1. Coarse wood-cutting blade
2. Hollowground blade for smooth wood cuts
3. Metal-cutting blade
4. Scroll-cut blade for tight curves
5. Knife blade for leather, vinyl
6. Flush-cut blade
The jigsaw is a very good portable power tool for cutting curves and internal cutouts. The cutting capacity of a jigsaw depends on its power and the length of its blade stroke. Choose a saw rated to cut 2-inch-thick softwood and 3/4-inch-thick hardwood stock. Many jigsaws have a pivoting baseplate that can be locked so you can make bevel cuts as well.
A variable-speed jigsaw is the best choice, because different blade styles require different cutting speeds for best results. In general, faster blade speeds are used for cutting with coarse-tooth blades and slower speeds with fine-tooth blades.
Jigsaws vibrate more than other power saws because of the up-and-down blade action. However, top-quality jigsaws have a heavy-gauge steel baseplate that reduces vibration to help you hold the saw tightly against the workpiece for better control.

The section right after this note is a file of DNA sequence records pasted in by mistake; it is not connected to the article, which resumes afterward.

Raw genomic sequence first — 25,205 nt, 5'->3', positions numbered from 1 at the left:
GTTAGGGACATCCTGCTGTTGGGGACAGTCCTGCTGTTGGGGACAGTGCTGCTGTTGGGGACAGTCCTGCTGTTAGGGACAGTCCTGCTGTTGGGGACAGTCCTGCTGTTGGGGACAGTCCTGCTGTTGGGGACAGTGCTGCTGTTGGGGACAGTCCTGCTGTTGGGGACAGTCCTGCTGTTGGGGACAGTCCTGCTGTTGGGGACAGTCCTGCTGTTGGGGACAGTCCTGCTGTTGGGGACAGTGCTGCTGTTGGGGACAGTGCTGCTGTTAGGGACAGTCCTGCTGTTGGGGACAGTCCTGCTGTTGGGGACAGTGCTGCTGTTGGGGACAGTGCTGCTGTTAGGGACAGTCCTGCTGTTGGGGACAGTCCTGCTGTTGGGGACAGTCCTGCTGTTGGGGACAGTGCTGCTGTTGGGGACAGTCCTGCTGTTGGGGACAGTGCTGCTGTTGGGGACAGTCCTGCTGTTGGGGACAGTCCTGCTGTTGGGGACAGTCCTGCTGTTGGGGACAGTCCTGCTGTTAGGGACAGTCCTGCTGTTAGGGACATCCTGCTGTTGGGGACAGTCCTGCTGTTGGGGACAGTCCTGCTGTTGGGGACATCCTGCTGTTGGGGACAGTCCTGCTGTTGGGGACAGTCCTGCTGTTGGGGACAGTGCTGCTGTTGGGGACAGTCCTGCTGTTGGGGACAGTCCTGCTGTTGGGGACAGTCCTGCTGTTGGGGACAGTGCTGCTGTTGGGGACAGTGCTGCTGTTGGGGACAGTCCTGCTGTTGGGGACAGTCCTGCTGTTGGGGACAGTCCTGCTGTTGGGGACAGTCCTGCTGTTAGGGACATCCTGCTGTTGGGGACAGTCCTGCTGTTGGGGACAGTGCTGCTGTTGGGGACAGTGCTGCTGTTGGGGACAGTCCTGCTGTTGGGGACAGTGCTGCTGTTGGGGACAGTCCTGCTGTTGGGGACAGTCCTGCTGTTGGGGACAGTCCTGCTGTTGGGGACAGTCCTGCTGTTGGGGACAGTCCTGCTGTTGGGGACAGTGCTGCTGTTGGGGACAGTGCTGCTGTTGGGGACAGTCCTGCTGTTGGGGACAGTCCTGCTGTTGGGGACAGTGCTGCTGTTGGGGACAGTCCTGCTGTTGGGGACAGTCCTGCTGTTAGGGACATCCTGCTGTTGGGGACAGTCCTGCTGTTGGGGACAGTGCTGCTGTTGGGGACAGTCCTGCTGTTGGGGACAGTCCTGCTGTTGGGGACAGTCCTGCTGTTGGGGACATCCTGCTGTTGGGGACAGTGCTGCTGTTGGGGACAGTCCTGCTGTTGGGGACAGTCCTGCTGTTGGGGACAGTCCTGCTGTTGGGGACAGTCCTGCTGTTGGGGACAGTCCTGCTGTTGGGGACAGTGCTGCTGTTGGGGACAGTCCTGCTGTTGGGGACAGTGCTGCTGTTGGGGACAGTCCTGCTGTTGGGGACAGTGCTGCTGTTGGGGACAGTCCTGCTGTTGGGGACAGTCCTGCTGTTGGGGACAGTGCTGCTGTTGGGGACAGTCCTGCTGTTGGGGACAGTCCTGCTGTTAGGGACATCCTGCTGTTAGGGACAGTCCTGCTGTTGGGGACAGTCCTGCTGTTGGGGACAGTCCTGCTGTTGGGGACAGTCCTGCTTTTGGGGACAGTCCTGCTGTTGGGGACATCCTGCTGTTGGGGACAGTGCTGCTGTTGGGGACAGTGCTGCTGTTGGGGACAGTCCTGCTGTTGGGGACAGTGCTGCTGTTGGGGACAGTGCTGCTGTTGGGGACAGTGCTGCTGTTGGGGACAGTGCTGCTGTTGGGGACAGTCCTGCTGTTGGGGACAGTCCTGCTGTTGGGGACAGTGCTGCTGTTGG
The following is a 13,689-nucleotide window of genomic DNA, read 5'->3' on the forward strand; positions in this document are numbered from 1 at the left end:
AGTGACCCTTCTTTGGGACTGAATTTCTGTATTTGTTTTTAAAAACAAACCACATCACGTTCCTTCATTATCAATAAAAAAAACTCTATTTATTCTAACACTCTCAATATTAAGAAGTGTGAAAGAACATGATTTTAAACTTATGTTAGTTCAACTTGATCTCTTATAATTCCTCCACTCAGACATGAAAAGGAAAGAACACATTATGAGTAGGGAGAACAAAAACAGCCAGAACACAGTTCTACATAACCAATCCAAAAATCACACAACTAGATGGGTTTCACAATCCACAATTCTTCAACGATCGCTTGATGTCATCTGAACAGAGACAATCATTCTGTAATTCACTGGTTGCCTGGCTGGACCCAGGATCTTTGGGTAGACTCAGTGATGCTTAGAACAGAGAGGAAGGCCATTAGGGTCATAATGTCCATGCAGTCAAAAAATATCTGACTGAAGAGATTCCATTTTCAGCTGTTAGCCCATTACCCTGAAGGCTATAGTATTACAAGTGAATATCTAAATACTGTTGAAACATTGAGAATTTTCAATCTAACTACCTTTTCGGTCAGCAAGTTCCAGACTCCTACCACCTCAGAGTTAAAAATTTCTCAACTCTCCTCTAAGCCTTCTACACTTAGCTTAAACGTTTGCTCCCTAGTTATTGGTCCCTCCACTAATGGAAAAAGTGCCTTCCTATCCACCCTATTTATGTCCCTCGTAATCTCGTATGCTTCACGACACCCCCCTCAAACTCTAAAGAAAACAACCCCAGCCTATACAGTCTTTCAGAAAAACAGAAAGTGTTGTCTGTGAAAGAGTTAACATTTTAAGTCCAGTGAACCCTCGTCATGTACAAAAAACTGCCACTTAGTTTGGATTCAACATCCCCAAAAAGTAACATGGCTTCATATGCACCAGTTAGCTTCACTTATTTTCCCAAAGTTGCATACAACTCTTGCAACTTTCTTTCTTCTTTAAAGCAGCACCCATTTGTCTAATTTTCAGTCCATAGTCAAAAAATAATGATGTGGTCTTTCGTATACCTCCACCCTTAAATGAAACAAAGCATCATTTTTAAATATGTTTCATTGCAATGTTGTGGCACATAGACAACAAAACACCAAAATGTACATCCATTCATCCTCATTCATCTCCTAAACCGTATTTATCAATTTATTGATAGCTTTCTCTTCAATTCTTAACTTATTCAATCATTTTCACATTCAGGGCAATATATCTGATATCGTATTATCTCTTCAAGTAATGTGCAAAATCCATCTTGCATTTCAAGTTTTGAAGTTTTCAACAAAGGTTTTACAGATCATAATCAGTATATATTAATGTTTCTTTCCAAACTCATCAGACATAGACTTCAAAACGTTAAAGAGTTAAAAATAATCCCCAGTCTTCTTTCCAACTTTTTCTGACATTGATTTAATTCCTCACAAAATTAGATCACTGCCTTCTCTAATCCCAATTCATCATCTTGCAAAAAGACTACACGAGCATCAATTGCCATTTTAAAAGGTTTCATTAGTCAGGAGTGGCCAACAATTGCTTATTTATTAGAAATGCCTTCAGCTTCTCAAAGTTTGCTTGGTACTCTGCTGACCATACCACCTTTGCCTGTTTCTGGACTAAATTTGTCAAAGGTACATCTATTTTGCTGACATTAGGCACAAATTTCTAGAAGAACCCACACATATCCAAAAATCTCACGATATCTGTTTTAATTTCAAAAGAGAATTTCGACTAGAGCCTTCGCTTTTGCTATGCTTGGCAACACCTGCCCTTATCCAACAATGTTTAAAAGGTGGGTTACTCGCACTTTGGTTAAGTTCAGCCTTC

Because jigsaw blades cut on the upward stroke, the top side of the workpiece may splinter. If the wood has a good side to protect, cut with this surface facing downward.
Make plunge cuts by tipping the saw so the front edge of the baseplate is held firmly against the workpiece. Start the saw, and slowly lower it to a horizontal position, letting the blade gradually cut through the workpiece.
Cut metals with a fine-tooth metal-cutting blade and select a slow blade speed. Support sheet metals with thin plywood to eliminate vibration. Use emery paper or a file to smooth burred edges left by the blade.
The jigsaw is designed to cut curves, but tight curves can cause the blade to bind. An easy way to avoid this problem is to make a series of relief cuts through the surrounding waste material and up to the curved cutting line. This way you can break up a tight curve into smaller sections rather than one long cut.
Tip: To get the best possible cut with a jigsaw, clamp your workpiece securely to a solid work station. Even though the saw is meant to be held with one hand, it usually works better to use both hands for guidance. And remember, don’t force it!